Edward P. Schwartz Strategic litigation support for jury trials, civil and criminal  


Articles | Presentations | Radio Interviews

"The Shadow knows"
Shadow jurors can help lawyers adapt on the fly
Lawyers Weekly USA, July 16, 2007

Sometimes, despite the best efforts of her trial team, an attorney has trouble predicting how a case will go at trial. One way to learn as you go is to hire shadow jurors to watch the trial and provide ongoing feedback. In this column, Edward P. Schwartz discusses a variety of ways to use shadow jurors and the advantages and disadvantages of each. He also reviews technology that can help retrieve real-time data from shadow jurors during trial.

A chance to improve your game
Lawyers Weekly USA, April 19, 2007

In this column, Edward P. Schwartz discusses the value of conducting post-verdict juror interviews. He reviews some of the limitations to this research and provides guidance on how to organize interviews to maximize the useful information you get from jurors, both regarding the case at hand, and in developing trial strategies for future cases.

Indirect Questions Reap Most Information in Oral Voir Dire
Lawyers Weekly USA, October 9, 2006

In a companion piece to his previous column on supplemental juror questionnaires, Edward P. Schwartz reviews sound strategies for voir dire preparation and implementation. He illustrates how different question structure is appropriate for oral answers than for written ones. In addition, he discusses how asking around the point can elicit more useful information than confronting sensitive issues directly.

Getting the most from your supplemental juror questionnaire
Lawyers Weekly USA, July 3, 2006

Supplemental Juror Questionnaires (SJQs) can be very useful tools for effective jury selection. Edward P. Schwartz discusses the importance of SJQs for both jurisdictions with extensive, lawyer-conducted voir dire and those with limited, judge conducted, group voir dire. He also outlines some effective strategies for designing a good questionnaire.

Jury consultants foster success in mediation
Help settle case before it ever goes to a jury

Edward P. Schwartz dedicates his latest column to the value of trial consulting for case mediation. He outlines how many trial preparation strategies can be fruitfully applied to prepare for mediation, as well. He also discusses the thorny issue of how much of your jury research to reveal to the other side during settlement negotiations.

Secret Ballot Or A Show Of Hands?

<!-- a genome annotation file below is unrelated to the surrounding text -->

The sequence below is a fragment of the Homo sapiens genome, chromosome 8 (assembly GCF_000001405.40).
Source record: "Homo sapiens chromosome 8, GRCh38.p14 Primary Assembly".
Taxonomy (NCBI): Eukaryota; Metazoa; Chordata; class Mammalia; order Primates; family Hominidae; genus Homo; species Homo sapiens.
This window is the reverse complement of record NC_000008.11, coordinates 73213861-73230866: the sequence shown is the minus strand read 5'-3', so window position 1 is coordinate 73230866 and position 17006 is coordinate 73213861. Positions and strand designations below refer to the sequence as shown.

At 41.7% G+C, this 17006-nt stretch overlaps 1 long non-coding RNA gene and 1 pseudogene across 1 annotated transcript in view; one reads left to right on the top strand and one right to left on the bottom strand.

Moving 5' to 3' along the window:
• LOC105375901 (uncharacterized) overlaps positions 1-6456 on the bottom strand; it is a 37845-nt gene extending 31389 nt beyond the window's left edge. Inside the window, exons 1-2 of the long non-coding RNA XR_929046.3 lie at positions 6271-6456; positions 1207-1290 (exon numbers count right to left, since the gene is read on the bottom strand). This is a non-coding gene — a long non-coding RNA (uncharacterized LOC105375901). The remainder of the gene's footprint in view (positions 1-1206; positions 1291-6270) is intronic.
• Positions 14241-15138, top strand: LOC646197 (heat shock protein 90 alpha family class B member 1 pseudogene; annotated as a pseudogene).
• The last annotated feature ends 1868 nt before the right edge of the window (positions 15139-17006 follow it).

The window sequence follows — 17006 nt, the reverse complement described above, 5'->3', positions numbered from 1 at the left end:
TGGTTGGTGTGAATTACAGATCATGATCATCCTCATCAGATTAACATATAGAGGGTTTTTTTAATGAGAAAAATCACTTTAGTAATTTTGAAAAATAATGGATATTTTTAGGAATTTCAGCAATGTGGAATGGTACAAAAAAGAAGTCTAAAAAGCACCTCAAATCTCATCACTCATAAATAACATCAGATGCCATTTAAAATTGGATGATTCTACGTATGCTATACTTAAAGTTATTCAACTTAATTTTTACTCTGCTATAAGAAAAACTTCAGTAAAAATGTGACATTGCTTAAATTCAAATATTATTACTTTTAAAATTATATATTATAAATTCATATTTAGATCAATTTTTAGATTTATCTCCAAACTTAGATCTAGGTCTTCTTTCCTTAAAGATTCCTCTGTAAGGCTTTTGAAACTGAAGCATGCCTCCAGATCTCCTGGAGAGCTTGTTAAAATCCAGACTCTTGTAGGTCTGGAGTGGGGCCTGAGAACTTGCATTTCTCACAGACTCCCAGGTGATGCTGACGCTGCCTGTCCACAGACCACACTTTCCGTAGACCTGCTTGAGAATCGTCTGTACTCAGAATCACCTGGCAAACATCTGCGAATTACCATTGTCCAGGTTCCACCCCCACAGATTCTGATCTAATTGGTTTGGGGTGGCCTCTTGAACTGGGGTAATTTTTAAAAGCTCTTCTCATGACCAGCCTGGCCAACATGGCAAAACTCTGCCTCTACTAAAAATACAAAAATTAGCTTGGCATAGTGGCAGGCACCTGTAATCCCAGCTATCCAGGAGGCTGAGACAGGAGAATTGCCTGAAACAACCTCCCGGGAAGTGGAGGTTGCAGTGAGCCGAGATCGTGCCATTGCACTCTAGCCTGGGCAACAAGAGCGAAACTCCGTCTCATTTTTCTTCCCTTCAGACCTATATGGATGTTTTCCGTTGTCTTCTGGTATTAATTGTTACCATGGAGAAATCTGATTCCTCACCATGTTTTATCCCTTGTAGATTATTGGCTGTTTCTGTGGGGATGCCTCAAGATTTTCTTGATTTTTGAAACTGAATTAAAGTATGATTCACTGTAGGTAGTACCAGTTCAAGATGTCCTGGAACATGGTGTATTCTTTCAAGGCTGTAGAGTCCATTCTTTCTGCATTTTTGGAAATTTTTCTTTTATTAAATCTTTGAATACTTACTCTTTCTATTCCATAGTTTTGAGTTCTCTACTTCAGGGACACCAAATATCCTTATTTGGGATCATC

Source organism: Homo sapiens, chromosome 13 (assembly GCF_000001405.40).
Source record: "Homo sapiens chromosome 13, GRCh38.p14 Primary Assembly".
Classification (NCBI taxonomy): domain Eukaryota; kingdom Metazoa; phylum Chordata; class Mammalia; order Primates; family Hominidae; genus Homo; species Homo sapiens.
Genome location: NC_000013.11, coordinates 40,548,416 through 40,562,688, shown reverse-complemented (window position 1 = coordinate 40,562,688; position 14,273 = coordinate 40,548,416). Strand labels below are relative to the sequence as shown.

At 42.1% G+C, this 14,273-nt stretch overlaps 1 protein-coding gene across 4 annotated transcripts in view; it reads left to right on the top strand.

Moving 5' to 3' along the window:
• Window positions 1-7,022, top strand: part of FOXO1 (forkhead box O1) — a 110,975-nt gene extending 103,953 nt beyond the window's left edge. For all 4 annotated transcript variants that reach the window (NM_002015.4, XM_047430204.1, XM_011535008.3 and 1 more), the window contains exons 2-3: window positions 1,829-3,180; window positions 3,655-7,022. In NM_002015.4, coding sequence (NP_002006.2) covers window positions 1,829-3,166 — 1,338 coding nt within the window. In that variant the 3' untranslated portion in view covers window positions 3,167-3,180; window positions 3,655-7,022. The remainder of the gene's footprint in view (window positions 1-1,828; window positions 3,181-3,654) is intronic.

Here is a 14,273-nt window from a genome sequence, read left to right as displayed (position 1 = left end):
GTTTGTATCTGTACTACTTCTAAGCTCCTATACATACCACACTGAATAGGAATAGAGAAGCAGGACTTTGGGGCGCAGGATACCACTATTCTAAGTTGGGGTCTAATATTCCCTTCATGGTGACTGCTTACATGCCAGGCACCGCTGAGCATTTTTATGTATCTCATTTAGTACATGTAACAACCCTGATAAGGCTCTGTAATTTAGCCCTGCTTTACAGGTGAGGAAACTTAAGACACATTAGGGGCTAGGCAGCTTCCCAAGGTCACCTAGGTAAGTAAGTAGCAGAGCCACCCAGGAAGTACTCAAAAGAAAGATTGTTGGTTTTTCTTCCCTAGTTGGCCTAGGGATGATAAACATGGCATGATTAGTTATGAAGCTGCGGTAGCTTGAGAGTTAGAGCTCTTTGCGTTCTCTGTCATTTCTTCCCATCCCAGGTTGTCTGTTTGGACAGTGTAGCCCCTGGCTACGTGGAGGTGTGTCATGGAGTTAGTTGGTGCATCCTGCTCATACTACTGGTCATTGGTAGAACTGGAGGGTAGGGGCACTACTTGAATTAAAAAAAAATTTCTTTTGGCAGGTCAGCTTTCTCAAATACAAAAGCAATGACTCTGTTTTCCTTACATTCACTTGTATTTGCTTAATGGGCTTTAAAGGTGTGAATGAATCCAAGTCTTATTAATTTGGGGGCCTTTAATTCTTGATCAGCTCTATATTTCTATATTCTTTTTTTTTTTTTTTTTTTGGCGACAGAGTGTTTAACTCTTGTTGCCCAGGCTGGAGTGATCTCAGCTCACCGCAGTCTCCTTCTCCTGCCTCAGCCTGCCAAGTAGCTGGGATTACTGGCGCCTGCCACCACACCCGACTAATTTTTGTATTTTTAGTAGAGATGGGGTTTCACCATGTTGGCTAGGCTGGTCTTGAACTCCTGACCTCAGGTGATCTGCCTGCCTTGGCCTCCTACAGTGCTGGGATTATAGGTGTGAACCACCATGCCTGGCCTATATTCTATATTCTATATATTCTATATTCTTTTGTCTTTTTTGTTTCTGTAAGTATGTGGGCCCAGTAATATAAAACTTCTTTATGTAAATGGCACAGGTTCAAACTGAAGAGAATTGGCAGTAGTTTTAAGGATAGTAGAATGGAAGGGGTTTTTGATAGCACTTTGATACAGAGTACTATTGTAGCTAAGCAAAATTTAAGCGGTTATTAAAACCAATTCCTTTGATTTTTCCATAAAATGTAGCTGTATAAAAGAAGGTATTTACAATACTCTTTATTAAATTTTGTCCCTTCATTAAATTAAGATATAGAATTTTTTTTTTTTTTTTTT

Lawyers Gain Advantage By ‘Nudging’ Jurors To Preferred Voting Method
(PDF File)
Lawyers Weekly USA, February 27, 2006
In this column, Edward P. Schwartz discusses the various methods by which juries can take votes, from secret ballot to a show of hands. He argues that this is an underappreciated strategic element of any jury trial. Mr. Schwartz identifies circumstances under which a lawyer might prefer one over another and how a litigator can “nudge” a jury towards using the voting method she wants.

Why Mock Trials Are Bad Diagnostic Tools (PDF File)
Lawyers Weekly USA, December 19, 2005
Edward P. Schwartz is now contributing a periodic column on trial strategy to Lawyers Weekly USA. In this first column, he discusses the advantages of running smaller, more targeted jury studies over broad, expensive mock trials, especially early in the trial preparation process. A mock trial should be used as a dress rehearsal when all presentation issues have already been resolved.

Defense calling damages experts decreases verdicts
Lawyers Weekly USA, May 11, 2005

Many defense lawyers fear that by calling their own damages experts at trial, they appear to be conceding liability. Bill Ibelle, of Lawyers Weekly, reports on an interview with Edward P. Schwartz about the potential value to defense attorneys of arguing damages at trial. Most attorney concerns are unfounded and the benefits can be substantial.

Credentials Not As Important As Expert's Ability To Teach
Lawyers Weekly USA, May 9, 2005

Sometimes it pays to shell out the big bucks for the expert with the fanciest credentials. For most cases, however, it is more important to choose an expert who is a good communicator. So says Edward P. Schwartz, in this interview conducted by Bill Ibelle of Lawyers Weekly.

In March, 2005, Edward P. Schwartz published an editorial in Massachusetts Lawyers Weekly in which he discusses some of the shortcomings of the recently ratified American Bar Association "Principles for Juries and Jury Trials." Click here to read more

In September of 2003, Edward P. Schwartz published an op-ed in the Boston Globe about the implications of the Gary Lee Sampson case for the future of capital punishment in Massachusetts.

"Death Comes to Town," Boston Globe, September 19, 2003.

Many of Mr. Schwartz's ideas for reform of the criminal jury system are laid out in an article published in the University of Southern California Interdisciplinary Law Journal.

"And So Say Some of Us. What to do when Jurors Disagree," 9 USC Interdisc. LJ 429 (2000).
(PDF file, opens a new window)

Contact Edward Schwartz